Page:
Olumide (Mide) Akerewusi talks to Tim about the Giving Black Conference and the dynamic of Black philanthropy as it relates to the larger...
Beyond the Magic Eight Ball - Trista Harris and the Real Future of Philanthropy in 2024
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In the very first episode of season 4, Tim and Kerrin sat down with Trista Harris, President of FutureGood, which is a consultancy dedicated to assisting visionaries in shaping a brighter future. Having worked in the social sector since she was 15 years old, she has spent a lot of time working in places that are dedicated to serving the community, something that she credits her mom for involving her in. Over the years she’s grown in her service, having been a program officer for foundations, working in community foundations, leading Minnesota's community of grant makers among many other accomplishments. She now runs her consultant group FutureGood, and digs into the futurism of philanthropy - looking into what signals of the future exist in the present, and how to act on them.
Understanding Futurism in Philanthropy
Part of the nature of futurism is best put by Trista herself:
“I think the big challenge in our sector is that we don't know what success looks like, we haven't really thought about if we a hundred percent met our mission, what would the community look like 20 to 30 years from now? What would be different as a result of our work? And so we helped our grantees do that. And as a result of that work in the next couple of years, they had 10 legislative wins, which was the most in our organization's history. Things like first in its country, homeowners bill of rights to deal with the mortgage foreclosure crisis. We had alternative teacher certification to diversify our state's teaching force, and then we had marriage equality in the state of Minnesota. So it really lit this spark in me that people that do good for a living, these are the tools that should be in their hands. And it isn't just for professional futurists like me, it's for all of us to learn these skills and implement them in the issues and communities that we care about”
Double clicking on the futurism angle, naturally Tim and Kerrin sought to ask Trista what her predictions would be for this upcoming year in philanthropy and what trends to keep an eye on going forward into 2024. Trista looks this year as one of transformation and change. With all the chaos of democracy in jeopardy, school shootings, and COVID - there is a level of stress in society. And on top of that, fundraising has been a challenge for organizations. It’s a lot of change, one that humans are necessarily prepared for, As she states, “when I talk to leaders in the field, what I often hear from them is I feel like I'm so behind. I feel like I'm so stressed out. If I could just get to the bottom of my email inbox, everything would be fine. What they're not realizing is that this is just the pace of change in society at this moment.” She goes on to say that the human brain is not really made for the world we live in today and it’s no wonder we are all stressed out and wish for calmer days of the past. She makes a poignant statement about futurism and the current state of affairs:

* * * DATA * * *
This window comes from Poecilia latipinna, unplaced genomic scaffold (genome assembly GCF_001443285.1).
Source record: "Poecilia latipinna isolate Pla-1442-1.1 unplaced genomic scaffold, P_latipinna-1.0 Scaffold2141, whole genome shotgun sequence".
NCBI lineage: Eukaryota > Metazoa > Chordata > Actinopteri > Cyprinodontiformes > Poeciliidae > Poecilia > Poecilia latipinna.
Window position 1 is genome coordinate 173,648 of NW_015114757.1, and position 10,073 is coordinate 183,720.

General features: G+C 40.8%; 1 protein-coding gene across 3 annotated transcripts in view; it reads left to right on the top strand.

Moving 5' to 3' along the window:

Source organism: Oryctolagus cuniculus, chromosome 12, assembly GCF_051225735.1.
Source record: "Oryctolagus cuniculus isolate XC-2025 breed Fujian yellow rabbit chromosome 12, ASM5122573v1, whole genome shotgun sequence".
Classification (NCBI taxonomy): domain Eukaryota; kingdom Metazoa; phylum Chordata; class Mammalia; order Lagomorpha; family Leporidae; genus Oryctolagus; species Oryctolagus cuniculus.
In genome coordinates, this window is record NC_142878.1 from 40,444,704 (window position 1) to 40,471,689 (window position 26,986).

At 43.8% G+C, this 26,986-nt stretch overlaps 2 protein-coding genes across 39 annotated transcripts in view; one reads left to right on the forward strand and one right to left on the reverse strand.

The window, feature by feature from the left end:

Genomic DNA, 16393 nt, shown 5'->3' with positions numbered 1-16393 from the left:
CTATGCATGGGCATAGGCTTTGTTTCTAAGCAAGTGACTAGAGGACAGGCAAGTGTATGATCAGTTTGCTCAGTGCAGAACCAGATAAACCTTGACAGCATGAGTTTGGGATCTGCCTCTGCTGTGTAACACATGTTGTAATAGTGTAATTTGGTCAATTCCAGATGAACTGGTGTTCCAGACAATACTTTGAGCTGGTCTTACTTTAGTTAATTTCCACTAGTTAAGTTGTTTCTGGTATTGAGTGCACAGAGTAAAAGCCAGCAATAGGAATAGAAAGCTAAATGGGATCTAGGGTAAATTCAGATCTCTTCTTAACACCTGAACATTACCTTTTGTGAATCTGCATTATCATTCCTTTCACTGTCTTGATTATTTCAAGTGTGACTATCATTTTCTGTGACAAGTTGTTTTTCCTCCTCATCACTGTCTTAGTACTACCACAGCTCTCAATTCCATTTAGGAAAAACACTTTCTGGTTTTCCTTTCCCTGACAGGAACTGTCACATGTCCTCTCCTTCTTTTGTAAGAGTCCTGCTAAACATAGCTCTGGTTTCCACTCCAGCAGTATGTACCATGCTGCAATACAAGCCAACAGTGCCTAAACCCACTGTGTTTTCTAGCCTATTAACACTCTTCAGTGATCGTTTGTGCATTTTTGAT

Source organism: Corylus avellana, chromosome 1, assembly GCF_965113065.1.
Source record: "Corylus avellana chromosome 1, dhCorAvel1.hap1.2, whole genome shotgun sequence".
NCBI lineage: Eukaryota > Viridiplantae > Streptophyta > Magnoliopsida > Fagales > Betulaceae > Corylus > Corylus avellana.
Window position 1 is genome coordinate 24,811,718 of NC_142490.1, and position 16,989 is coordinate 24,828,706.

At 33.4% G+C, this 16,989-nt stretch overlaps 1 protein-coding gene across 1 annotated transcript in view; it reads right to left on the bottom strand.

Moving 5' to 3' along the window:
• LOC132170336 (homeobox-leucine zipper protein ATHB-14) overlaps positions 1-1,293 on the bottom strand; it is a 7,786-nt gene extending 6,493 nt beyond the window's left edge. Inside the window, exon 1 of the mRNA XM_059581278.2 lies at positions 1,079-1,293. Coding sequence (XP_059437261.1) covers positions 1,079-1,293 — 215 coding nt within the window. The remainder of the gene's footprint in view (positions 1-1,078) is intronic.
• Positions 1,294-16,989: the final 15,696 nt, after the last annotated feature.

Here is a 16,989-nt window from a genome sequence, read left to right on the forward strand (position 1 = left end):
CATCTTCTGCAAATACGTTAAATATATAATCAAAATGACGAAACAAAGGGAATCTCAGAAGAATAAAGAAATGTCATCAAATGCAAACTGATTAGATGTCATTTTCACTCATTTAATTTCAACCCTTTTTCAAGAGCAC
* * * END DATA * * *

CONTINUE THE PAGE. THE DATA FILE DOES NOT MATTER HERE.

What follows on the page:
“So I think the challenge for us in the field is that futurism is a set of tools that helps you understand - one, to predict what's coming next and prepare for it before it happens so that it isn't the constant transformation and change that you're responding to. But two, also how to shape the future. So the future is not this bad thing coming towards us. Every decision that we make today decides what the future looks like. And so in the sector, I think it's really important for us to build this futurism muscle mostly for our sanity.”
The Framework of Stop, Look, and Go
Trista outlines a framework that her team uses called Stop, Look, and Go. First is to stop loving the problem. And stop asking our grantees to love the problem, and tell us how bad it is compared to all of the other proposals in front of us today.
Next is to look, and that means looking for signals of the future in the present. She states. “The future is already here, it just isn't evenly distributed." She’s gone to other areas of the world where problems are getting solved - future problems in our area of the world are getting solved in other areas; how can we learn and drive value from that in the present?
The last step is go, and it’s a big stretch for people in the sector, as Trista puts it. People don’t want to fail, and the irony is by doing nothing, you are failing them slowly anyway. There is a need to set aside time to ponder the future, as Trista puts it:
“I encourage people to set aside 5% of their time for the future, just a couple hours a week. And during that time, have some Google alerts about the future of whatever issue you're interested in, early childhood education, self-driving cars, rural communities, whatever your issue is. And then when those Google alerts come once a week, spend that time reading the articles and then just imagining what does that mean? What does that mean for our grantees? What does that mean for partner nonprofits? What does that mean for me as a human being that lives in this community and lives in this world? What are the opportunities? What are the challenges that exist? Because it allows you that space to think of a different future.”
Trista, Kerrin and Tim continued to talk more about trends, including the future of AI in philanthropy and considerations that need to be made to make sure it is done responsibly and ethically. Then they got into a rapid fire session on sustainability, equity, cybersecurity, and more. Certainly not to be missed - Listen above or subscribe wherever you get your podcasts.
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Download the transcript here.